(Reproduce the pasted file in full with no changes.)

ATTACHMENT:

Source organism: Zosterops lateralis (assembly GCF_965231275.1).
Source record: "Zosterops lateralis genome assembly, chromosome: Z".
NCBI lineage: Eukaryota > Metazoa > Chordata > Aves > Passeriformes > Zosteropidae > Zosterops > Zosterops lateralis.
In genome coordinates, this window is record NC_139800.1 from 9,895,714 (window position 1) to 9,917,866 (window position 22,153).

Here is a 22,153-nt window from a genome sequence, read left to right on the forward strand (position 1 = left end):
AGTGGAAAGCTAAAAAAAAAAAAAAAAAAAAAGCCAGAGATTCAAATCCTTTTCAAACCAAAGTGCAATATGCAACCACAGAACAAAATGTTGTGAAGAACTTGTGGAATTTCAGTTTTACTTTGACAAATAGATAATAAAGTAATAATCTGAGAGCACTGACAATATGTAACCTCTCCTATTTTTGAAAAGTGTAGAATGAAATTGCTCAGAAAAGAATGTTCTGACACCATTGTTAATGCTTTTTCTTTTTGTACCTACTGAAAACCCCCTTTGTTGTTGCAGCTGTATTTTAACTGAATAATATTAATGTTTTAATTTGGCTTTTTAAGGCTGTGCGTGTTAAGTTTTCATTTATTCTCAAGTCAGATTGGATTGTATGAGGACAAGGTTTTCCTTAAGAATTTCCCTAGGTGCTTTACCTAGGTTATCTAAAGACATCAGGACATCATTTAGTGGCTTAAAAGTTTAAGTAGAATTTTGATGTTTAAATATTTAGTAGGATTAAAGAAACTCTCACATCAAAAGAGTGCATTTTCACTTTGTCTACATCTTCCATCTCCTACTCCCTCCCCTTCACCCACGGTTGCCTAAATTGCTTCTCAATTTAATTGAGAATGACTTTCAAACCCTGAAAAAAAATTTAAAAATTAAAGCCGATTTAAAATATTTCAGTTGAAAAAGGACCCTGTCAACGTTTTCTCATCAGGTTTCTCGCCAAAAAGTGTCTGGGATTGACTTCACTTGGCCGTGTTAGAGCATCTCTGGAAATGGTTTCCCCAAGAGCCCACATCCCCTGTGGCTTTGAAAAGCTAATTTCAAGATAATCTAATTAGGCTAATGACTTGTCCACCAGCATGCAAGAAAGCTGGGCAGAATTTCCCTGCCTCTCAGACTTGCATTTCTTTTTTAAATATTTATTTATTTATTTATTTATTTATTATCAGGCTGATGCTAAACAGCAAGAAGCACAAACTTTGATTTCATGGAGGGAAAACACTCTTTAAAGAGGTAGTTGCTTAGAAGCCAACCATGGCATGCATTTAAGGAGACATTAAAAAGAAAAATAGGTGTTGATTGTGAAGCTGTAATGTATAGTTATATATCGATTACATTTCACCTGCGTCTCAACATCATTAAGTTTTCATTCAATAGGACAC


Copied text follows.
Source organism: Zosterops lateralis (assembly GCF_965231275.1).
Source record: "Zosterops lateralis genome assembly, chromosome: Z".
NCBI lineage: Eukaryota > Metazoa > Chordata > Aves > Passeriformes > Zosteropidae > Zosterops > Zosterops lateralis.
In genome coordinates, this window is record NC_139800.1 from 9,895,714 (window position 1) to 9,917,866 (window position 22,153).

Here is a 22,153-nt window from a genome sequence, read left to right on the forward strand (position 1 = left end):
AGTGGAAAGCTAAAAAAAAAAAAAAAAAAAAAGCCAGAGATTCAAATCCTTTTCAAACCAAAGTGCAATATGCAACCACAGAACAAAATGTTGTGAAGAACTTGTGGAATTTCAGTTTTACTTTGACAAATAGATAATAAAGTAATAATCTGAGAGCACTGACAATATGTAACCTCTCCTATTTTTGAAAAGTGTAGAATGAAATTGCTCAGAAAAGAATGTTCTGACACCATTGTTAATGCTTTTTCTTTTTGTACCTACTGAAAACCCCCTTTGTTGTTGCAGCTGTATTTTAACTGAATAATATTAATGTTTTAATTTGGCTTTTTAAGGCTGTGCGTGTTAAGTTTTCATTTATTCTCAAGTCAGATTGGATTGTATGAGGACAAGGTTTTCCTTAAGAATTTCCCTAGGTGCTTTACCTAGGTTATCTAAAGACATCAGGACATCATTTAGTGGCTTAAAAGTTTAAGTAGAATTTTGATGTTTAAATATTTAGTAGGATTAAAGAAACTCTCACATCAAAAGAGTGCATTTTCACTTTGTCTACATCTTCCATCTCCTACTCCCTCCCCTTCACCCACGGTTGCCTAAATTGCTTCTCAATTTAATTGAGAATGACTTTCAAACCCTGAAAAAAAATTTAAAAATTAAAGCCGATTTAAAATATTTCAGTTGAAAAAGGACCCTGTCAACGTTTTCTCATCAGGTTTCTCGCCAAAAAGTGTCTGGGATTGACTTCACTTGGCCGTGTTAGAGCATCTCTGGAAATGGTTTCCCCAAGAGCCCACATCCCCTGTGGCTTTGAAAAGCTAATTTCAAGATAATCTAATTAGGCTAATGACTTGTCCACCAGCATGCAAGAAAGCTGGGCAGAATTTCCCTGCCTCTCAGACTTGCATTTCTTTTTTAAATATTTATTTATTTATTTATTTATTTATTATCAGGCTGATGCTAAACAGCAAGAAGCACAAACTTTGATTTCATGGAGGGAAAACACTCTTTAAAGAGGTAGTTGCTTAGAAGCCAACCATGGCATGCATTTAAGGAGACATTAAAAAGAAAAATAGGTGTTGATTGTGAAGCTGTAATGTATAGTTATATATCGATTACATTTCACCTGCGTCTCAACATCATTAAGTTTTCATTCAATAGGACAC